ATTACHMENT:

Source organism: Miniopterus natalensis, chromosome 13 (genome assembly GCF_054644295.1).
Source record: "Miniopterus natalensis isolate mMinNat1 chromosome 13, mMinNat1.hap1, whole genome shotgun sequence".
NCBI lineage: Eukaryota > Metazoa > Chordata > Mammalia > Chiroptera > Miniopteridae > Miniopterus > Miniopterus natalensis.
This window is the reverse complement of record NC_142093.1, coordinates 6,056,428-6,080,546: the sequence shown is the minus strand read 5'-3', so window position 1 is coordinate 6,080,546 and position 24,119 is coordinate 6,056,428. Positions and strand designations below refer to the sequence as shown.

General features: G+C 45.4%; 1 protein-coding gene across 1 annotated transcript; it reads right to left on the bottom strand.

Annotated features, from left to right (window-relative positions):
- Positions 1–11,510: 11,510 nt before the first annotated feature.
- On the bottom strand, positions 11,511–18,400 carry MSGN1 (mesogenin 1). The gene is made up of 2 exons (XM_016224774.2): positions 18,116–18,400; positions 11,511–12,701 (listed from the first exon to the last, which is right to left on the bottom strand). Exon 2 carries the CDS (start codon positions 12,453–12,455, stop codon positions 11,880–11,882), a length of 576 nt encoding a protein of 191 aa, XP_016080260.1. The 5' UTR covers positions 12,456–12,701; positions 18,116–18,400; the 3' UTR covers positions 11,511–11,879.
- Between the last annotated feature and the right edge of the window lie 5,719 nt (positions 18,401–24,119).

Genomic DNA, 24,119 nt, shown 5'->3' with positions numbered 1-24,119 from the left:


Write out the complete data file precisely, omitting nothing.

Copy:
Source organism: Miniopterus natalensis, chromosome 13 (genome assembly GCF_054644295.1).
Source record: "Miniopterus natalensis isolate mMinNat1 chromosome 13, mMinNat1.hap1, whole genome shotgun sequence".
NCBI lineage: Eukaryota > Metazoa > Chordata > Mammalia > Chiroptera > Miniopteridae > Miniopterus > Miniopterus natalensis.
This window is the reverse complement of record NC_142093.1, coordinates 6,056,428-6,080,546: the sequence shown is the minus strand read 5'-3', so window position 1 is coordinate 6,080,546 and position 24,119 is coordinate 6,056,428. Positions and strand designations below refer to the sequence as shown.

General features: G+C 45.4%; 1 protein-coding gene across 1 annotated transcript; it reads right to left on the bottom strand.

Annotated features, from left to right (window-relative positions):
- Positions 1–11,510: 11,510 nt before the first annotated feature.
- On the bottom strand, positions 11,511–18,400 carry MSGN1 (mesogenin 1). The gene is made up of 2 exons (XM_016224774.2): positions 18,116–18,400; positions 11,511–12,701 (listed from the first exon to the last, which is right to left on the bottom strand). Exon 2 carries the CDS (start codon positions 12,453–12,455, stop codon positions 11,880–11,882), a length of 576 nt encoding a protein of 191 aa, XP_016080260.1. The 5' UTR covers positions 12,456–12,701; positions 18,116–18,400; the 3' UTR covers positions 11,511–11,879.
- Between the last annotated feature and the right edge of the window lie 5,719 nt (positions 18,401–24,119).

Genomic DNA, 24,119 nt, shown 5'->3' with positions numbered 1-24,119 from the left: